The New Antisemitism

People hold up placards and Union flags as they gather for a demonstration organized by the Campaign Against Anti-Semitism outside the head office of the British opposition Labour Party in central London on April 8, 2018. (AFP/Tolga Akmen)

Jewish man assaulted in Crown Heights,” “Texas synagogue cancels services after threat to Jewish community,” and “Swastika spray-painted on elementary school playground in California,” were just a few of the dozens of frightening antisemitic incidents that were reported in the month of July alone. 

There is no question that antisemitism is stealthily creeping across the West. Earlier this year, the Jerusalem Post revealed that the rise in antisemitic hate crimes in the United States has nearly tripled since 2015. In the United Kingdom, Jewish people are four times more likely to be targets of hate crimes than any other faith or racial group, as published by the Campaign Against Antisemitism charity organization. 

While an age-old form of hatred, the recent eruption of antisemitism throughout the world feels different than the version that the older generations were once familiar with. Fueled by popular social media platforms, such as Twitter, Instagram, TikTok, and Facebook, antisemitism has, somehow, become “trendy” among the youth of today. 

Social media should act as a forum for individuals to express themselves, but instead, it has become a space that is flooded with propaganda fostered by woke “social justice” warriors and permits the mass spreading of misinformation as well as virtual and psychological assaults on Jewish and Israeli users. 

Moreover, antisemitic hashtags, tweets, and imagery are simply being tolerated by the administers of these social platforms. There are little to no repercussions for users who use “Hitler was right” hashtags or term Israel as an ‘apartheid state’, ‘oppressor’, or ‘colonial project’. 

What is most problematic, however, is that the hate that is generated online actually manifests in the outside world. In the United States, for instance, college campuses have become hotbeds for antisemitic demonstrations. Israeli Apartheid Week has grown into an established annual event at dozens of universities. Pro-Palestine rallies have turned into anti-Israel, and in turn anti-Jewish, events. It is becoming increasingly more uncomfortable, let alone dangerous, for Jewish students to express their identity and pride for their culture and religion in spaces of higher education.

In the United Kingdom, Antisemitic double standards in the parliament’s labor party have trickled into social trends, despite its pledge to protect minority groups. The National Union of Students (NUS), the country’s largest student representative body, has also failed to protect Jewish students by permitting several university professors to publicly reject the International Holocaust Remembrance Alliance’s definition of antisemitism and instead promote BDS and anti-Israel propaganda. Most recently, Shaima Dallali, the newly-elected head of the NUS is being investigated following her tweets referring to massacres of the Jewish people.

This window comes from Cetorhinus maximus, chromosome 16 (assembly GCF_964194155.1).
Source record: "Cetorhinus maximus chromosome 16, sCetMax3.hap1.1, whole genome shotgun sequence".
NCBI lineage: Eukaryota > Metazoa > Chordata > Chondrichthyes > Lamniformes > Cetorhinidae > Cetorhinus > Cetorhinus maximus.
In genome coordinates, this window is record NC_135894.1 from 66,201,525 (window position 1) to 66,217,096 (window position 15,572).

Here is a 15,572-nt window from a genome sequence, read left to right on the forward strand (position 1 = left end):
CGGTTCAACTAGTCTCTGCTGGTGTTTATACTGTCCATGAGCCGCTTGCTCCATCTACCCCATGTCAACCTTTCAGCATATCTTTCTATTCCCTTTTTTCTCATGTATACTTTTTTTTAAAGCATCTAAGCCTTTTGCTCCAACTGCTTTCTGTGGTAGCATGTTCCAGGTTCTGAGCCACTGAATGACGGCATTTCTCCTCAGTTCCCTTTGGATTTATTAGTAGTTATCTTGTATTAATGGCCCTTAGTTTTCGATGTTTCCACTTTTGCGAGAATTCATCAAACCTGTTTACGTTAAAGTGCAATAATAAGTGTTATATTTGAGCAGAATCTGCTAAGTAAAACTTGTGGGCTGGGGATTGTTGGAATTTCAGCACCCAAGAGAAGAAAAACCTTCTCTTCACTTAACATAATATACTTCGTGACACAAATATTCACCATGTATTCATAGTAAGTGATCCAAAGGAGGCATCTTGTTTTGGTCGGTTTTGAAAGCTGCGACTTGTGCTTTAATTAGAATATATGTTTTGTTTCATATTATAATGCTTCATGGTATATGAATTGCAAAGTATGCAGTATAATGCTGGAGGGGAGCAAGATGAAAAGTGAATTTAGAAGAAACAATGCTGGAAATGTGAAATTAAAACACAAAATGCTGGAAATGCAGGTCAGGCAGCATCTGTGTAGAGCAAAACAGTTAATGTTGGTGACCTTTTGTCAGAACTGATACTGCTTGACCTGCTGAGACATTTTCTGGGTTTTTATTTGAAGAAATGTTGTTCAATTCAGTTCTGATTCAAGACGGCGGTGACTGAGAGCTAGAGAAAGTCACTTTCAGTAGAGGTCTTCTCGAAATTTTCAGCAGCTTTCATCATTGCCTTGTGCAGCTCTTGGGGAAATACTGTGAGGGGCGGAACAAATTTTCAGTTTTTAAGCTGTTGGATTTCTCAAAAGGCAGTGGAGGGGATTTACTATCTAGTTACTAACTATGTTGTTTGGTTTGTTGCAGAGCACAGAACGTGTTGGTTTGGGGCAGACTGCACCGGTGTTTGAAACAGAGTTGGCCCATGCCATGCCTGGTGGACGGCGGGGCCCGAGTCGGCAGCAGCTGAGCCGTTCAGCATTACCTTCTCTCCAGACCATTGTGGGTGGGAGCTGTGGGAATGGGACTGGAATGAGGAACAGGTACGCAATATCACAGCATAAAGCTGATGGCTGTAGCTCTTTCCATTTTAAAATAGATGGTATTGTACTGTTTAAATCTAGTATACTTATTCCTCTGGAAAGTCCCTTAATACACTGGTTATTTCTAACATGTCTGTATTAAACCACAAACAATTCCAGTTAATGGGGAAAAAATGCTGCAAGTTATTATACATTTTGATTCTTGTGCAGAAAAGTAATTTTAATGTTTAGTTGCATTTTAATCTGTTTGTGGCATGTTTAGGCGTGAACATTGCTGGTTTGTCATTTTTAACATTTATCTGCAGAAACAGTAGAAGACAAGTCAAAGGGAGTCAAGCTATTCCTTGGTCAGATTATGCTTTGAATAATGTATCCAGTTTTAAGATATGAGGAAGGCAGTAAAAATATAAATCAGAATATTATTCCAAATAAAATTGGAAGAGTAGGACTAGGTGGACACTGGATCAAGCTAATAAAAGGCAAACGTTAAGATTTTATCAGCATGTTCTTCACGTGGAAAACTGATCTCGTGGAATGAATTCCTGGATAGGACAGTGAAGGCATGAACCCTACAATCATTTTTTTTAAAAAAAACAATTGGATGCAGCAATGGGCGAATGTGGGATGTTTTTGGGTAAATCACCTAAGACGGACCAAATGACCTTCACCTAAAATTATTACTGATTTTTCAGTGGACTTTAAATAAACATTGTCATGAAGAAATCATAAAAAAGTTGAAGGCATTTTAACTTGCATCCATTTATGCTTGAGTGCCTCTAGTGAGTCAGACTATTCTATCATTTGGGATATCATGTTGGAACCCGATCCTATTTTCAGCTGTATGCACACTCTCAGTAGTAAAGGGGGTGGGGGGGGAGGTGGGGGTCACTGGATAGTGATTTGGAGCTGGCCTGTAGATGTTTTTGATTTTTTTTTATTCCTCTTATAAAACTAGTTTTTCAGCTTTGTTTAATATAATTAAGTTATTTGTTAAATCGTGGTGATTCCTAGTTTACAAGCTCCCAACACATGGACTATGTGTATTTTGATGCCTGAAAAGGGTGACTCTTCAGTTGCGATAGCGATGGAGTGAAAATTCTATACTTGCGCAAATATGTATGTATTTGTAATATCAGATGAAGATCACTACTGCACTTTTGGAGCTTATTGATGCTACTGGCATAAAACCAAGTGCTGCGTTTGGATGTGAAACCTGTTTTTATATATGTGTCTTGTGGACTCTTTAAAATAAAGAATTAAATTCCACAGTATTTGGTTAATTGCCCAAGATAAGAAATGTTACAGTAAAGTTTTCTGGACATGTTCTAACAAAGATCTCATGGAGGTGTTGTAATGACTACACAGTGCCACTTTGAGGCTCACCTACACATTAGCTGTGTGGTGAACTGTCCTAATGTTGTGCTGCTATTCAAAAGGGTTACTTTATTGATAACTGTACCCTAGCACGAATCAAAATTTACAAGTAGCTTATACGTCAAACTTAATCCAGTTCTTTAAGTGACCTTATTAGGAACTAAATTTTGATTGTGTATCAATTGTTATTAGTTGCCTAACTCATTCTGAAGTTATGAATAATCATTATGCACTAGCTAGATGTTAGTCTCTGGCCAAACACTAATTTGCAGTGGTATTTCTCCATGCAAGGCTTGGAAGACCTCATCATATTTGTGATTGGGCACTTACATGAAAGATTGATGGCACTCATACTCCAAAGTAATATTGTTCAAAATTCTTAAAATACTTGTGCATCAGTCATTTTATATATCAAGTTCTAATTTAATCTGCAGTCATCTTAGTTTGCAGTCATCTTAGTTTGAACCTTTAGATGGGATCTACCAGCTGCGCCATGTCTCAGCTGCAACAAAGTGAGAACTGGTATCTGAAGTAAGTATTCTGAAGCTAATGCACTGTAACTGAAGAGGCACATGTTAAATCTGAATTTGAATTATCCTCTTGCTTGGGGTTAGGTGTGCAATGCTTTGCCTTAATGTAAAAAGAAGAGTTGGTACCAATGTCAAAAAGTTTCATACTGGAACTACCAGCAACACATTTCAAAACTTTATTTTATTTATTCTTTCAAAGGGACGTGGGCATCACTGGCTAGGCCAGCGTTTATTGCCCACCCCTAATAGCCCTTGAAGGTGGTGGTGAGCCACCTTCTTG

Antisemitism exists. It has infiltrated almost every facet of life, everywhere in the world, and there are no signs indicating its eradication anytime in the near future. Thus, the responsibility falls on us, the Jewish educators, rabbis, parents, and leaders in the community. We must ask ourselves – how can we protect the Jewish youth from this discrimination? How do we prevent our children and students from feeling like they must hide elements of their identity in public spaces? How can we encourage them to wear their Judaism proudly? And, what measures must we take to ensure this hatred is eliminated from all platforms? 

Throughout our entire history, the Jewish people have refused to accept hostile conditions and prejudices in both the Diaspora and within Israel. I hope that in the years to come, we will succeed in piercing the radio silence surrounding Antisemitism and reveal the injustice faced uniquely by Jewish people.

About the Author
Since 1982, Jeff Seidel has introduced thousands of Jewish college students to their first Shabbat experience as well as offered free tours and classes through his Jewish Student Centers at Hebrew U in Jerusalem, Tel Aviv University, Ben-Gurion University in Beersheba, and IDC in Herzliya. He has lived in Jerusalem’s Old City for over thirty years and connected tens of thousands to the Land of Israel. He has also authored “The Jewish Traveler's Resource Guide,” which lists Shabbat placement programs around the world.
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